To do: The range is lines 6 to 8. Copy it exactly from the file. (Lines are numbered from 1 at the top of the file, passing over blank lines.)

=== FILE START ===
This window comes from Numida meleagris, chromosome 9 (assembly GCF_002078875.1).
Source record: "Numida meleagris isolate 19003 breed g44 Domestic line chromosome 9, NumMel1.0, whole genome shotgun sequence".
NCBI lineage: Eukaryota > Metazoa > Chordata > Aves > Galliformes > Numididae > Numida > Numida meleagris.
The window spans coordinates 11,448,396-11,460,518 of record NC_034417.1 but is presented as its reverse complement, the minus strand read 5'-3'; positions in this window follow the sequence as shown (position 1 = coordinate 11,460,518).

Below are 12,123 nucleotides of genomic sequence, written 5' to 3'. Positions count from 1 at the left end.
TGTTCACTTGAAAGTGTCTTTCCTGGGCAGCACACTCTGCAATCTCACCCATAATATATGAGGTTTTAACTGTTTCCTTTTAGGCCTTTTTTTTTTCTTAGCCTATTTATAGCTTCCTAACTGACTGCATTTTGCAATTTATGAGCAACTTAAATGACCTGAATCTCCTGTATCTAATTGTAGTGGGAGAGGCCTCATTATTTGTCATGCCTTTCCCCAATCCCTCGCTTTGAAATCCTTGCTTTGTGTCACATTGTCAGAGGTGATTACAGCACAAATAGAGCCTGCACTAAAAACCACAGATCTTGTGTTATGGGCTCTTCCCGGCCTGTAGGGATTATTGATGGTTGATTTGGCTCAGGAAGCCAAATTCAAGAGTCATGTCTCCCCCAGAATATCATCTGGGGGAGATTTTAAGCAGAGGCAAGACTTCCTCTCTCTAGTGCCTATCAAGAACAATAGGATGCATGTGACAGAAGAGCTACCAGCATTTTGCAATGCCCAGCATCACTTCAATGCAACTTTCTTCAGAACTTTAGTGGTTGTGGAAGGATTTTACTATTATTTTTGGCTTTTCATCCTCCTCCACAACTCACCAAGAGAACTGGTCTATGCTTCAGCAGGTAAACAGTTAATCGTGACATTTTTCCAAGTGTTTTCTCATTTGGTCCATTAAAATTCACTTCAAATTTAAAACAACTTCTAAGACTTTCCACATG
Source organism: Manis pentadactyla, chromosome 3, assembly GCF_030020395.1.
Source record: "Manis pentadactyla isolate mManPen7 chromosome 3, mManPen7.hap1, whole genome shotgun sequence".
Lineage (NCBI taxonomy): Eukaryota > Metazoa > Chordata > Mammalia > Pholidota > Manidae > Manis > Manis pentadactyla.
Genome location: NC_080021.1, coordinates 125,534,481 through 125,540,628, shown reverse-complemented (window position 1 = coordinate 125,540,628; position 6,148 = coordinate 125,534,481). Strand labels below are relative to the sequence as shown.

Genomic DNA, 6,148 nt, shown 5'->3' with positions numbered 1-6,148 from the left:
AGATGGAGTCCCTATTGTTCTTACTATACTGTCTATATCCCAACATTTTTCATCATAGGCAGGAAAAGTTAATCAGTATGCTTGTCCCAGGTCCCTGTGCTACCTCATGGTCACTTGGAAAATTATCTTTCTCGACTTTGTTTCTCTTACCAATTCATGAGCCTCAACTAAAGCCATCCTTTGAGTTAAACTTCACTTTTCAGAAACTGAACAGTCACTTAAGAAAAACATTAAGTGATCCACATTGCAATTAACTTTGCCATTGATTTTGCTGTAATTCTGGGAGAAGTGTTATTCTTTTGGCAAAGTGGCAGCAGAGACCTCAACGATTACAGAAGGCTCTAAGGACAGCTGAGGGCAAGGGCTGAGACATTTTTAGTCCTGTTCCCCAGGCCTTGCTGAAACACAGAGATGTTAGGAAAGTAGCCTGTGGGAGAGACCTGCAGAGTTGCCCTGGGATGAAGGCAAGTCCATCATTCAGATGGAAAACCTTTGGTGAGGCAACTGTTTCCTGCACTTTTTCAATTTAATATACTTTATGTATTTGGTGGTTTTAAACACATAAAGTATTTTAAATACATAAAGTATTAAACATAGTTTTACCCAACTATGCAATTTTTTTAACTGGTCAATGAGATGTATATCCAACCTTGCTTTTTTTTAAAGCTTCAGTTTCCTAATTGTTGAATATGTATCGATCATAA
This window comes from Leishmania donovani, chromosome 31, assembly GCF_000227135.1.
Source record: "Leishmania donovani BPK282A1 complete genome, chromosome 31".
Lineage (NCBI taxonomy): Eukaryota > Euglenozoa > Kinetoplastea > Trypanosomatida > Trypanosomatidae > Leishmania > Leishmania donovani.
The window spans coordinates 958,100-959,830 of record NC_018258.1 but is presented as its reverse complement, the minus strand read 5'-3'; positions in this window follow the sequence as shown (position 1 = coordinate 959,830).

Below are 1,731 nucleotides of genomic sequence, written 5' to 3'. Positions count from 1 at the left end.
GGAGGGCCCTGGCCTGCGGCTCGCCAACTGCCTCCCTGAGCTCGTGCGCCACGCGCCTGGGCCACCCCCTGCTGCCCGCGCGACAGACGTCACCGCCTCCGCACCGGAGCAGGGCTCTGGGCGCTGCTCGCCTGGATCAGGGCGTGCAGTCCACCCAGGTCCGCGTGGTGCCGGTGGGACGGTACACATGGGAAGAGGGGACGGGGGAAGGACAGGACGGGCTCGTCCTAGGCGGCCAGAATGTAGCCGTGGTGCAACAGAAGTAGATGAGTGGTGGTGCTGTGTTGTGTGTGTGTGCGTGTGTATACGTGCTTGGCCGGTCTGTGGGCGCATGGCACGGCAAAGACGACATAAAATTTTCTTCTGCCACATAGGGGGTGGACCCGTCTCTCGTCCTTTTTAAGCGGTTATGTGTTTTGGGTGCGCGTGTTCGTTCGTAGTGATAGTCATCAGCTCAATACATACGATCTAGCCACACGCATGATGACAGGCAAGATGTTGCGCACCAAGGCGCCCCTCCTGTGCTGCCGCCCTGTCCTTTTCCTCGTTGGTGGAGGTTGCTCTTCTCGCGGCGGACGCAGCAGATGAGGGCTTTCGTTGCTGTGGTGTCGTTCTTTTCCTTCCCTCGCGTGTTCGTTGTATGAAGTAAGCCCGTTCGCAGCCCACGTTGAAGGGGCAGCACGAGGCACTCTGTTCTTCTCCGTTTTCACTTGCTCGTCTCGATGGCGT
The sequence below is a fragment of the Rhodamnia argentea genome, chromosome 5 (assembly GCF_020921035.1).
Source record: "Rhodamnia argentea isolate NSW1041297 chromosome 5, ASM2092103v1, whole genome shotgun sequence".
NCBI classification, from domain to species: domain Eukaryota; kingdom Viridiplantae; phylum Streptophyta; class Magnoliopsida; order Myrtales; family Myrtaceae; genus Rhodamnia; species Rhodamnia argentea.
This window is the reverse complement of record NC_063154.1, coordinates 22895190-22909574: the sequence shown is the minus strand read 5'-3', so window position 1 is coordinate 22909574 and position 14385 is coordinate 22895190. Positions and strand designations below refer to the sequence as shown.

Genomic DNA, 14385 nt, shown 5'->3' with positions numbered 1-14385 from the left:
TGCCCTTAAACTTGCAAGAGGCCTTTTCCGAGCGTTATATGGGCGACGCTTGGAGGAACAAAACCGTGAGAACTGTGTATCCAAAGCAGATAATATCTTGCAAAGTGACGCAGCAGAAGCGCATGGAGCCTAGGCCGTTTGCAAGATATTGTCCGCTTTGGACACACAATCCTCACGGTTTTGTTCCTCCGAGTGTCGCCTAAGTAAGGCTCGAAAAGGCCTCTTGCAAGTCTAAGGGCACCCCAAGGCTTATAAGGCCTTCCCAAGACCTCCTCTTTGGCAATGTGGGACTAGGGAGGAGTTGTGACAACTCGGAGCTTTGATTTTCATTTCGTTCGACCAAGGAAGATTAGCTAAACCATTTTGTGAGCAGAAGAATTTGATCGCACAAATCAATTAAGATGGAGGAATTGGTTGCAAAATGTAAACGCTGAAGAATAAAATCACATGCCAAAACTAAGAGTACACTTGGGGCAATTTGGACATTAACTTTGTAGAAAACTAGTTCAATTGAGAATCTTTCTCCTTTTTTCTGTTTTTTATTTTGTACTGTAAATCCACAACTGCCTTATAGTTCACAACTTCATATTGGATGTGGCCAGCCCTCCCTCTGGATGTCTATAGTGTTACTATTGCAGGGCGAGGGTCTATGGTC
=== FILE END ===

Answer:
TGTTCACTTGAAAGTGTCTTTCCTGGGCAGCACACTCTGCAATCTCACCCATAATATATGAGGTTTTAACTGTTTCCTTTTAGGCCTTTTTTTTTTCTTAGCCTATTTATAGCTTCCTAACTGACTGCATTTTGCAATTTATGAGCAACTTAAATGACCTGAATCTCCTGTATCTAATTGTAGTGGGAGAGGCCTCATTATTTGTCATGCCTTTCCCCAATCCCTCGCTTTGAAATCCTTGCTTTGTGTCACATTGTCAGAGGTGATTACAGCACAAATAGAGCCTGCACTAAAAACCACAGATCTTGTGTTATGGGCTCTTCCCGGCCTGTAGGGATTATTGATGGTTGATTTGGCTCAGGAAGCCAAATTCAAGAGTCATGTCTCCCCCAGAATATCATCTGGGGGAGATTTTAAGCAGAGGCAAGACTTCCTCTCTCTAGTGCCTATCAAGAACAATAGGATGCATGTGACAGAAGAGCTACCAGCATTTTGCAATGCCCAGCATCACTTCAATGCAACTTTCTTCAGAACTTTAGTGGTTGTGGAAGGATTTTACTATTATTTTTGGCTTTTCATCCTCCTCCACAACTCACCAAGAGAACTGGTCTATGCTTCAGCAGGTAAACAGTTAATCGTGACATTTTTCCAAGTGTTTTCTCATTTGGTCCATTAAAATTCACTTCAAATTTAAAACAACTTCTAAGACTTTCCACATG
Source organism: Manis pentadactyla, chromosome 3, assembly GCF_030020395.1.
Source record: "Manis pentadactyla isolate mManPen7 chromosome 3, mManPen7.hap1, whole genome shotgun sequence".